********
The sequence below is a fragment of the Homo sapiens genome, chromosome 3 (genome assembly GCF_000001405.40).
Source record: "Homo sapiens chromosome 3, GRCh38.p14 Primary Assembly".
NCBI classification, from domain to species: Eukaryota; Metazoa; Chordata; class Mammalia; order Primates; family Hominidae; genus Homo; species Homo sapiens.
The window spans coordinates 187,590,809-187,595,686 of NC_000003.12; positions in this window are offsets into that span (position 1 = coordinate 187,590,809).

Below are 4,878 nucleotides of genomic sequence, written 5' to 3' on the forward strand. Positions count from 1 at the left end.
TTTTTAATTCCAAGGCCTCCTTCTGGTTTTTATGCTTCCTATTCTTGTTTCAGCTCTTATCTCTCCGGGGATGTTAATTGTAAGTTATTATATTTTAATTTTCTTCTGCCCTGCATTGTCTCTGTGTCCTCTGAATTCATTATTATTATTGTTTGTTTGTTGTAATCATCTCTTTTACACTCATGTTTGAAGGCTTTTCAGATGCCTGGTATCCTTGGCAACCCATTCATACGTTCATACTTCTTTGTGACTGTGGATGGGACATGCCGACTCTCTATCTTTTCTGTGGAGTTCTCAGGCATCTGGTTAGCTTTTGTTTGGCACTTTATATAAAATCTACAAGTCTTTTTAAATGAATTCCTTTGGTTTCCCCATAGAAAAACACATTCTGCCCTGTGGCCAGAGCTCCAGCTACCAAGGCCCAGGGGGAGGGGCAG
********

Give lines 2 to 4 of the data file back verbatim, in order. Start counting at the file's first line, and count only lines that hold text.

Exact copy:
Source record: "Homo sapiens chromosome 3, GRCh38.p14 Primary Assembly".
NCBI classification, from domain to species: Eukaryota; Metazoa; Chordata; class Mammalia; order Primates; family Hominidae; genus Homo; species Homo sapiens.
The window spans coordinates 187,590,809-187,595,686 of NC_000003.12; positions in this window are offsets into that span (position 1 = coordinate 187,590,809).